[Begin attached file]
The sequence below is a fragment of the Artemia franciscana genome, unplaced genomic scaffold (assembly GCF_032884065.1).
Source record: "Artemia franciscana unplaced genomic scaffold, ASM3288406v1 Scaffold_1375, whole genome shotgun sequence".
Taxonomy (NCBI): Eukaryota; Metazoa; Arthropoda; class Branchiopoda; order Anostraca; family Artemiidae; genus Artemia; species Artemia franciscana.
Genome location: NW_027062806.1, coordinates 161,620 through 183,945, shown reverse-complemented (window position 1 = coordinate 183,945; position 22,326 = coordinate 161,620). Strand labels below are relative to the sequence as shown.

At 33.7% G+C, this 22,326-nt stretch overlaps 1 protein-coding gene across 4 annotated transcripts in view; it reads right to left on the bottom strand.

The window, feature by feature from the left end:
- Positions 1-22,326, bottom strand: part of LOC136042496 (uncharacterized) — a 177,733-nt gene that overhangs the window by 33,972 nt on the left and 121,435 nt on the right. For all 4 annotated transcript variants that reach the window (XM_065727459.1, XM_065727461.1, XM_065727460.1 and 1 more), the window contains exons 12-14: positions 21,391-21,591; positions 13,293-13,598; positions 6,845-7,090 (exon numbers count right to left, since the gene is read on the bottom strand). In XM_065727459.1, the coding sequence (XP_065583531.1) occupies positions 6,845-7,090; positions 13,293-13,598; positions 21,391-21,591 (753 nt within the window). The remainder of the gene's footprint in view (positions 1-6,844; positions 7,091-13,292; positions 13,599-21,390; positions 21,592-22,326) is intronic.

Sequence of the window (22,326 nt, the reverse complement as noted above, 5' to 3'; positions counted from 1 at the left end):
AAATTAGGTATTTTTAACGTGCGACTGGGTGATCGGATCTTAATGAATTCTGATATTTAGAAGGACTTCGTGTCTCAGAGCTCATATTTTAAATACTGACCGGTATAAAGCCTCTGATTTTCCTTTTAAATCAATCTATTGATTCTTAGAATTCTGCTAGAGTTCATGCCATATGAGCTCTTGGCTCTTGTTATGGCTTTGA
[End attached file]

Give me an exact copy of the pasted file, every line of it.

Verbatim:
The sequence below is a fragment of the Artemia franciscana genome, unplaced genomic scaffold (assembly GCF_032884065.1).
Source record: "Artemia franciscana unplaced genomic scaffold, ASM3288406v1 Scaffold_1375, whole genome shotgun sequence".
Taxonomy (NCBI): Eukaryota; Metazoa; Arthropoda; class Branchiopoda; order Anostraca; family Artemiidae; genus Artemia; species Artemia franciscana.
Genome location: NW_027062806.1, coordinates 161,620 through 183,945, shown reverse-complemented (window position 1 = coordinate 183,945; position 22,326 = coordinate 161,620). Strand labels below are relative to the sequence as shown.

At 33.7% G+C, this 22,326-nt stretch overlaps 1 protein-coding gene across 4 annotated transcripts in view; it reads right to left on the bottom strand.

The window, feature by feature from the left end:
- Positions 1-22,326, bottom strand: part of LOC136042496 (uncharacterized) — a 177,733-nt gene that overhangs the window by 33,972 nt on the left and 121,435 nt on the right. For all 4 annotated transcript variants that reach the window (XM_065727459.1, XM_065727461.1, XM_065727460.1 and 1 more), the window contains exons 12-14: positions 21,391-21,591; positions 13,293-13,598; positions 6,845-7,090 (exon numbers count right to left, since the gene is read on the bottom strand). In XM_065727459.1, the coding sequence (XP_065583531.1) occupies positions 6,845-7,090; positions 13,293-13,598; positions 21,391-21,591 (753 nt within the window). The remainder of the gene's footprint in view (positions 1-6,844; positions 7,091-13,292; positions 13,599-21,390; positions 21,592-22,326) is intronic.

Sequence of the window (22,326 nt, the reverse complement as noted above, 5' to 3'; positions counted from 1 at the left end):
AAATTAGGTATTTTTAACGTGCGACTGGGTGATCGGATCTTAATGAATTCTGATATTTAGAAGGACTTCGTGTCTCAGAGCTCATATTTTAAATACTGACCGGTATAAAGCCTCTGATTTTCCTTTTAAATCAATCTATTGATTCTTAGAATTCTGCTAGAGTTCATGCCATATGAGCTCTTGGCTCTTGTTATGGCTTTGA